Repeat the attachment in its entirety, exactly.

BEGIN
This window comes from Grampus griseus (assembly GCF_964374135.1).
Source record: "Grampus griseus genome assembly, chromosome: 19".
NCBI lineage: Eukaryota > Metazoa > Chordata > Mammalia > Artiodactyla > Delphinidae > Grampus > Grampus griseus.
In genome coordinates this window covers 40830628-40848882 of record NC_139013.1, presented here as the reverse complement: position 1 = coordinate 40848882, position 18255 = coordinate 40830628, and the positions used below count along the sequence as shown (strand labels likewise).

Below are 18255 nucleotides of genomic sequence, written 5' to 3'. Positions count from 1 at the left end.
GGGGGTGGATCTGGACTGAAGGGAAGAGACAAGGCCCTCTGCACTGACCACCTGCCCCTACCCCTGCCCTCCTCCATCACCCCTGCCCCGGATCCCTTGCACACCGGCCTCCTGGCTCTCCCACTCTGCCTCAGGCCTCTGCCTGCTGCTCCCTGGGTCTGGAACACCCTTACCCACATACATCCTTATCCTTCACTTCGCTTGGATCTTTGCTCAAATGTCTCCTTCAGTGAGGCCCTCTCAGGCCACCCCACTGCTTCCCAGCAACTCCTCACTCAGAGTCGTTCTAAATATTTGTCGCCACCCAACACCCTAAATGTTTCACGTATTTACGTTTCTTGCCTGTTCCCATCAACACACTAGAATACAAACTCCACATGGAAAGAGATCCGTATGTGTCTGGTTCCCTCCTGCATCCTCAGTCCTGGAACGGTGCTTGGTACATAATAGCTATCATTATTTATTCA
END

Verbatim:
This window comes from Grampus griseus (assembly GCF_964374135.1).
Source record: "Grampus griseus genome assembly, chromosome: 19".
NCBI lineage: Eukaryota > Metazoa > Chordata > Mammalia > Artiodactyla > Delphinidae > Grampus > Grampus griseus.
In genome coordinates this window covers 40830628-40848882 of record NC_139013.1, presented here as the reverse complement: position 1 = coordinate 40848882, position 18255 = coordinate 40830628, and the positions used below count along the sequence as shown (strand labels likewise).

Below are 18255 nucleotides of genomic sequence, written 5' to 3'. Positions count from 1 at the left end.
GGGGGTGGATCTGGACTGAAGGGAAGAGACAAGGCCCTCTGCACTGACCACCTGCCCCTACCCCTGCCCTCCTCCATCACCCCTGCCCCGGATCCCTTGCACACCGGCCTCCTGGCTCTCCCACTCTGCCTCAGGCCTCTGCCTGCTGCTCCCTGGGTCTGGAACACCCTTACCCACATACATCCTTATCCTTCACTTCGCTTGGATCTTTGCTCAAATGTCTCCTTCAGTGAGGCCCTCTCAGGCCACCCCACTGCTTCCCAGCAACTCCTCACTCAGAGTCGTTCTAAATATTTGTCGCCACCCAACACCCTAAATGTTTCACGTATTTACGTTTCTTGCCTGTTCCCATCAACACACTAGAATACAAACTCCACATGGAAAGAGATCCGTATGTGTCTGGTTCCCTCCTGCATCCTCAGTCCTGGAACGGTGCTTGGTACATAATAGCTATCATTATTTATTCA